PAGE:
Danielle The Book Huntress (Angels Weep For Goodreads)
Eh, it's safe to say that I didn't like Inside Man as much as the first volume in this series. I still enjoy the idea, because metafiction is very fascinating to this avid reader. I just had too many moments of trying to figure out what where the writer is going with this book. I feel that this volume lacked the clarity I could see in the first book.

As before, the artwork is lovely. I liked the use of mixed media and textures to convey the story. The layout includes illustrated representations
Michael Barron
Tommy Taylor is a boy wizard and hero in a billion-dollar fantasy series.
Tom Taylor is the son of the author and has spent his life living in the shadow of his fantasy counterpart.
After a series of bizarre and deadly events, Tom realizes that there is more of a connection between him and Tommy than just their names.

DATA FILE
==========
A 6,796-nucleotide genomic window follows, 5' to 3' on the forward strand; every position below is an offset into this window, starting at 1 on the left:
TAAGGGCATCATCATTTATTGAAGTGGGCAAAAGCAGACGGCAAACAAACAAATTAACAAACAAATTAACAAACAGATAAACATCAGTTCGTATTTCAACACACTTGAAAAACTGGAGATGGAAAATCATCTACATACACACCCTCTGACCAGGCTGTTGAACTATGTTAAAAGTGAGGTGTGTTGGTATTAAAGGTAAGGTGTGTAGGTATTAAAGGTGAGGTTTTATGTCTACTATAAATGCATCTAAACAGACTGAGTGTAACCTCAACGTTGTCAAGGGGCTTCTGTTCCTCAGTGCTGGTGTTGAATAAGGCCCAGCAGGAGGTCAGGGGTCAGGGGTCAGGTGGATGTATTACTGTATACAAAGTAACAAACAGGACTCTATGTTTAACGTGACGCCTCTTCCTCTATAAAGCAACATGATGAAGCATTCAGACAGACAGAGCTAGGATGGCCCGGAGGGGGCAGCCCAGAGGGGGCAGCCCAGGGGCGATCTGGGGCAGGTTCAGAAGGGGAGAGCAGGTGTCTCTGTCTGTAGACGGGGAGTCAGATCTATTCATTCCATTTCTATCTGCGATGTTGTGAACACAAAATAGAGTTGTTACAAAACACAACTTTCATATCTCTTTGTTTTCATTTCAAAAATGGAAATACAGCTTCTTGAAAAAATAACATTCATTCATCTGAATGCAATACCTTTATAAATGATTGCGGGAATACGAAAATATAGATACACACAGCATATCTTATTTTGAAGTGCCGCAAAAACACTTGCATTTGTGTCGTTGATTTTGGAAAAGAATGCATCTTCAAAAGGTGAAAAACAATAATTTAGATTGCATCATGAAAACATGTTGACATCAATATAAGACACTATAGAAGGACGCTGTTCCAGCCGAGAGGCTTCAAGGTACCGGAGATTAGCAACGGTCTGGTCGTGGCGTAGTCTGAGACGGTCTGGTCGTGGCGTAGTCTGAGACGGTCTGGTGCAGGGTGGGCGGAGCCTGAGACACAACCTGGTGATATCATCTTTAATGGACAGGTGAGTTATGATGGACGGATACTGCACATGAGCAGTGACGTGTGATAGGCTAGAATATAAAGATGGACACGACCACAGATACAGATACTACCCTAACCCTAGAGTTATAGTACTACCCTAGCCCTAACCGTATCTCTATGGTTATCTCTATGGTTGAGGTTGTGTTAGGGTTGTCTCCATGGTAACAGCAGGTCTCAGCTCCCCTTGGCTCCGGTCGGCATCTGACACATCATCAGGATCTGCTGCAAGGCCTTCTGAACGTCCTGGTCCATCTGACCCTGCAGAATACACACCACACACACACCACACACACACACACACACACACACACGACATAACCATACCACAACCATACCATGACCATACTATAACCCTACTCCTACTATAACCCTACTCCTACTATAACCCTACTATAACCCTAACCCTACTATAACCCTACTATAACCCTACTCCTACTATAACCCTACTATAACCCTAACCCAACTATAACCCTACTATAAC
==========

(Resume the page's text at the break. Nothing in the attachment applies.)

By far one of the best written and freshest comic book series to come along in years. Think Y: The Last Man meets Sandman.

It did take me a bit to get used to Tom. At first he comes
The second collection of The Unwritten takes a while to get rolling. The entire first arc, to be exact. You would think that having our intrepid hero accused of murder most foul and imprisoned would be a bit more exciting but, in the end, I spent most of these issues waiting for something to happen. All we are really given is a couple of breadcrumbs, a child with an unhealthy imagination and the feeling that something else should be going on.

The Inside Man arc concludes with a bang, though, and
This post/review is going to be chock full of spoilers, and is really written for those people who have already read the first two collections. For that reason, I want to sum up my overall view and suggestion of The Unwritten now, so if you’re the kind of reader who doesn’t like to know too much about a story, you can still get something out of this post:

If you didn’t like the first collection because you felt like it was more promise than substance, then read the second collection before you gi